• Developing States that are net importers of the mineral resource produced on their ECS are exempt from payment obligations in relation to that mineral resource; and
     
  • States have the option of making either payments or contributions in kind.[9]

Payments and contributions are to be made annually at the rate of one percent of the value or in-kind volume of all production during that year, commencing on the sixth year of production, and increasing by one percent per year until the rate reaches seven percent on the twelfth year, and thereafter remaining at seven percent.[10]

Recent ISA Approvals of Applications for Exploration

In July 2012, the ISA announced it had approved five new applications for seabed exploration licenses for areas in the Indian Ocean, the Atlantic Ocean, and the Pacific Ocean.[11] Two of these applications involve exploration for polymetallic sulfide deposits and three involve polymetallic nodules.

  • The Republic of Korea applied to explore for polymetallic sulfides in the Central Indian Ocean;
     
  • France sponsored a private company, IFREMER, to explore for polymetallic sulfides on the Mid-Atlantic Ridge;
     
  • The United Kingdom sponsored a private company, UK Seabed Resources Ltd., to explore for polymetallic nodules in the Clarion-Clipperton Zone[12] in the Pacific Ocean;
     
  • Kiribati sponsored a private company, Marawa Research and Exploration Ltd., to explore in the Clarion-Clipperton Zone; and
     
  • Belgium sponsored a private company, G-Tec Sea Minerals Resources NV, to explore in the Clarion-Clipperton Zone.

The approval of these applications brings the number of active exploration contracts issued by the ISA to 17.

In 2011, the ISA approved applications by sovereign nations (China and Russia) and private companies sponsored by member states (Tonga and Nauru) to explore for deposits of concentrated ores on the High Seas.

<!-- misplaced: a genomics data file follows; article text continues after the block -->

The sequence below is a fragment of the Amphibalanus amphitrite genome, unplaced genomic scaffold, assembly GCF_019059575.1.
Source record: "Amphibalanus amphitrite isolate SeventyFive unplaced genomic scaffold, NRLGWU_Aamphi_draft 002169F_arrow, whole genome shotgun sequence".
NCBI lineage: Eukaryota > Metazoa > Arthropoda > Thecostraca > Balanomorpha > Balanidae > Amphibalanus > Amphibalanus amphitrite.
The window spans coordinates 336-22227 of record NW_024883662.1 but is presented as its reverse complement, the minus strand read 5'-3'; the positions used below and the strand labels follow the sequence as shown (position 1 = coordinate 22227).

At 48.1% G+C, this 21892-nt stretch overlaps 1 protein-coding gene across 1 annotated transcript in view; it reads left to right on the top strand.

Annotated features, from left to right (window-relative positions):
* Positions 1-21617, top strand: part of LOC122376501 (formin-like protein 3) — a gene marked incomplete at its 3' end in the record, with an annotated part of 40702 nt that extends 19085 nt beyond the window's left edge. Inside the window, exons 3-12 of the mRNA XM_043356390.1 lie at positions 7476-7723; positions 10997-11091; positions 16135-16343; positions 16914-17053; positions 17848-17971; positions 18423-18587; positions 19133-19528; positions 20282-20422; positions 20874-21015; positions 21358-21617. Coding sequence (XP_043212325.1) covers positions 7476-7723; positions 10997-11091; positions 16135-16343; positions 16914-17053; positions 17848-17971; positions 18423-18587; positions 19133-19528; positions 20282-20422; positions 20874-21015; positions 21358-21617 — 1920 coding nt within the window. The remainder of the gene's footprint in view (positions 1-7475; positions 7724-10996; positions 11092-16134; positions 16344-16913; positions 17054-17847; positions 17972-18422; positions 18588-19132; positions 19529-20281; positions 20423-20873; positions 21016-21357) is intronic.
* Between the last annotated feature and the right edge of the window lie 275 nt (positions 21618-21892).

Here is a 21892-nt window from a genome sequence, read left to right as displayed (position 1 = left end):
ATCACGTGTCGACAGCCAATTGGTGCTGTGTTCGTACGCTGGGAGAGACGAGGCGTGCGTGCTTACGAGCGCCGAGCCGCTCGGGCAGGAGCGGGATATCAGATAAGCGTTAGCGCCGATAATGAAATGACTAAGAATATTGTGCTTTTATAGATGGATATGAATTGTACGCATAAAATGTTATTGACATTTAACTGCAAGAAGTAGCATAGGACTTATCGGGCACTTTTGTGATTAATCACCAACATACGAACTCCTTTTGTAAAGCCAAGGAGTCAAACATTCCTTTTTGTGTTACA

Other nations holding ISA exploration contracts include India, France, Japan, Germany, and the Interoceanmetal Joint Organization, a consortium formed by Bulgaria, Cuba, the Czech Republic, Poland, Russia, and Slovakia.

Figure 2. Exploration Areas in the Clarion-Clipperton Fractured Zone[13]

UNCLOS Dispute Resolution Provisions

The LOS Convention established the International Tribunal for the Law of the Sea (ITLOS), based in Hamburg, Germany, as a dispute resolution mechanism in matters concerning the Convention’s interpretation and application.[14]

A special chamber of judges within ITLOS, the Seabed Disputes Chamber (SBDC), consists of 11 members who resolve disputes involving the use of the resources found within the International Seabed Area.[15] The SBDC exercises advisory jurisdiction over (i) disputes between State parties involving deep seabed mining activities[16] and (ii) questions of the interpretation of the deep seabed mining area provisions and the associated annexes to the LOS Convention.[17]

Conclusion

As the U.S. has not ratified the LOS Convention, U.S. companies are not bound by its terms, although companies need to consider voluntary measures to help achieve security of tenure. At the same time, U.S. companies are bound by U.S. statutory requirements, which will be described in Part II of the article.

Part II will appear in next month’s edition and cover the United States regulatory regimes governing activities in U.S. waters and those on the deep seabed outside of U.S. waters.
________________________________
[1] “Miners eye sea as land resources diminish,” Mining Weekly.com, October 30, 2009, available at www.miningweekly.com/article/sea-change-2009-10-30.
[2] “U.N. Approves China Sea-Floor Plan,” The Wall Street Journal, July 21, 2011.
[3] Yasuhiro Kato (2011), Deep-sea mud in the Pacific Ocean as a potential resource for rare-earth elements, Nature Geoscience 4, 535–539.